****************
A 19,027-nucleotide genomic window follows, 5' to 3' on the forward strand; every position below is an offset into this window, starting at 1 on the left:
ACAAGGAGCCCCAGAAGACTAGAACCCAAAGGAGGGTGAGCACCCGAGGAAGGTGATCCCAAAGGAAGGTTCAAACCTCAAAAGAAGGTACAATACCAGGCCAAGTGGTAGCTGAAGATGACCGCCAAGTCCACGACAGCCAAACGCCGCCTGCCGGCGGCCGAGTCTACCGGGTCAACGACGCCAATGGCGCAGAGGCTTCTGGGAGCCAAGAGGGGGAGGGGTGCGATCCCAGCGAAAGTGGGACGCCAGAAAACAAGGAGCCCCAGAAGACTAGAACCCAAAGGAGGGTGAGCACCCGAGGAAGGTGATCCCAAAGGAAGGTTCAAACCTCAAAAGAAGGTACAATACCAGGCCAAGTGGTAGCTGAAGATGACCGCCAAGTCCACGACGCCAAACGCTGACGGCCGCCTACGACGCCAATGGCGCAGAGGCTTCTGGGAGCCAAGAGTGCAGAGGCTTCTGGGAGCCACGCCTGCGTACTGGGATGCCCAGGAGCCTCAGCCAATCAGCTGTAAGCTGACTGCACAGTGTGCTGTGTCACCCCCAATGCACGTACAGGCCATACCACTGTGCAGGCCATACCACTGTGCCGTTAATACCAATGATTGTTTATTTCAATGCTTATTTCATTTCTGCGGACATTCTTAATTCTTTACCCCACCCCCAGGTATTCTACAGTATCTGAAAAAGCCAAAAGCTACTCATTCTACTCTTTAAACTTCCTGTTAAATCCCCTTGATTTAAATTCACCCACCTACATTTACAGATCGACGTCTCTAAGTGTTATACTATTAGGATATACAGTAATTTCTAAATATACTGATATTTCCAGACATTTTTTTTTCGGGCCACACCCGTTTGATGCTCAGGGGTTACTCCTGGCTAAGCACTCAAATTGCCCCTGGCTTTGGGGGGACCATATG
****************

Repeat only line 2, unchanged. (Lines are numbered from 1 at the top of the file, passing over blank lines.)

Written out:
ACAAGGAGCCCCAGAAGACTAGAACCCAAAGGAGGGTGAGCACCCGAGGAAGGTGATCCCAAAGGAAGGTTCAAACCTCAAAAGAAGGTACAATACCAGGCCAAGTGGTAGCTGAAGATGACCGCCAAGTCCACGACAGCCAAACGCCGCCTGCCGGCGGCCGAGTCTACCGGGTCAACGACGCCAATGGCGCAGAGGCTTCTGGGAGCCAAGAGGGGGAGGGGTGCGATCCCAGCGAAAGTGGGACGCCAGAAAACAAGGAGCCCCAGAAGACTAGAACCCAAAGGAGGGTGAGCACCCGAGGAAGGTGATCCCAAAGGAAGGTTCAAACCTCAAAAGAAGGTACAATACCAGGCCAAGTGGTAGCTGAAGATGACCGCCAAGTCCACGACGCCAAACGCTGACGGCCGCCTACGACGCCAATGGCGCAGAGGCTTCTGGGAGCCAAGAGTGCAGAGGCTTCTGGGAGCCACGCCTGCGTACTGGGATGCCCAGGAGCCTCAGCCAATCAGCTGTAAGCTGACTGCACAGTGTGCTGTGTCACCCCCAATGCACGTACAGGCCATACCACTGTGCAGGCCATACCACTGTGCCGTTAATACCAATGATTGTTTATTTCAATGCTTATTTCATTTCTGCGGACATTCTTAATTCTTTACCCCACCCCCAGGTATTCTACAGTATCTGAAAAAGCCAAAAGCTACTCATTCTACTCTTTAAACTTCCTGTTAAATCCCCTTGATTTAAATTCACCCACCTACATTTACAGATCGACGTCTCTAAGTGTTATACTATTAGGATATACAGTAATTTCTAAATATACTGATATTTCCAGACATTTTTTTTTCGGGCCACACCCGTTTGATGCTCAGGGGTTACTCCTGGCTAAGCACTCAAATTGCCCCTGGCTTTGGGGGGACCATATG